May 6, 2010 / 3:01 PM / 9 years ago

Mauritius ruling party wins landslide election

PORT LOUIS (Reuters) - Mauritian Prime Minister Navinchandra Ramgoolam looked set for a second term after the opposition conceded victory to an alliance led by his Labour Party in a parliamentary election on the Indian Ocean island.

Mauritius Prime Minister and leader for the Social Alliance Navinchandra Ramgoolam speaks to his supporters during a rally in the capital Port Louis April 29, 2010. REUTERS/Ally Soobye

Government supporters took to the streets waving flags and honking car horns after opposition leader Paul Berenger accepted that an alliance led by the Labour Party had won the vote.

“The results of the poll are clear. Since 1991 no government has obtained a second term after an election,” Ramgoolam said from his constituency after final results came through.

“Work starts now. I appealed to one and all to respect our opponents because in a democracy we have winners and losers.”

The Labour Party has been in power since 2005.

Some analysts said Labour’s alliance with the Militant Socialist Movement (MSM) would see a strengthening of the welfare state. Reforms to diversify the economy away from the sugar, textiles and tourism sectors are expected to continue.

The man widely credited with the reforms, former Finance Minister Ramakrishna Sithanen will not return to the cabinet.

Sithanen, who unveiled a $340 million stimulus package in December 2008, was denied a ticket to contest the elections.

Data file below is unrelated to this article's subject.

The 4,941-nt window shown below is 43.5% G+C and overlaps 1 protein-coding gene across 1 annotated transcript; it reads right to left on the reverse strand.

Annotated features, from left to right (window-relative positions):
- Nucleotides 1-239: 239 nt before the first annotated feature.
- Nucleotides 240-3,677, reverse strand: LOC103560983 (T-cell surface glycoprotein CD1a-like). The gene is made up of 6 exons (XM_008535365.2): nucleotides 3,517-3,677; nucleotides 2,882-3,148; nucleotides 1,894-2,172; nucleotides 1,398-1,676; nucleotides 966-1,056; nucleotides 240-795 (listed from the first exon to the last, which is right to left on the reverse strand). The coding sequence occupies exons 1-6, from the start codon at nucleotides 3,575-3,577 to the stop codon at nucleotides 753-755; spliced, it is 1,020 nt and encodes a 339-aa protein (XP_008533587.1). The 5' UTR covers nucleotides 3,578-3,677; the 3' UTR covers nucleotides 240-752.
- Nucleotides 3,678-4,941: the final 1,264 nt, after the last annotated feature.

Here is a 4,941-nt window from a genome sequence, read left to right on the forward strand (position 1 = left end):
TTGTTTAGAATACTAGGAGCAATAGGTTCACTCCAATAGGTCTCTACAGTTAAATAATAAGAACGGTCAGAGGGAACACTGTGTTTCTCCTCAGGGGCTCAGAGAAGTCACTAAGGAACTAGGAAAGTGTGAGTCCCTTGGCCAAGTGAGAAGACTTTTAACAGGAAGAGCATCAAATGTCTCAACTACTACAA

There has been specualation that the MSM’s support came on the understanding its leader, Pravind Jugnauth, would become finance minister if they won.

“This government is a government of continuity. With the MSM on board, there will be a human dimension to the economic strategy and an acceleration of the process to democratise the economy,” economic professor Chandan Jankee told Reuters.

Ramgoolam has overseen sustained growth since he was elected in 2005, slashing red tape to lure foreign investors and weathering the financial crisis better than expected thanks to economic policies praised by donors.

Confirmed results read out by returning officers at polling stations gave the Labour alliance 41 parliamentary seats, 18 to the leading opposition Mauritian Militant Movement (MMM) party and one to the Mauritian Solidarity Front (FSM).

A party from the island of Rodrigues won its two seats in the national assembly.

A further 8 seats are allocated to the best losers to ensure all ethnic communities are fairly represented. Ramgoolam, who has not yet made a statement, is expected to form a new government in the next few days.

GAME OF ETHNICITY

“We concede defeat at a national level,” opposition leader Berenger told supporters in his constituency.

Analysts said that Berenger, who is of French descent, drew most of his support from Mauritius’ ethnic minorities.

Mauritius is a melting pot of Hindu, Muslim, Christian and Chinese communities but the majority Hindus have dominated the political scene since independence from Britain in 1968.

“The game of alliance and ethnicity has played in favour of Navinchandra Ramgoolam in this election. Ramgoolam has obtained a majority of votes in rural areas because he reassures the majority group,” local analyst Jocelyn Low said.

“Another factor that has favoured the Labour Party and its allies is the sound economic management during the last five years,” Low said.

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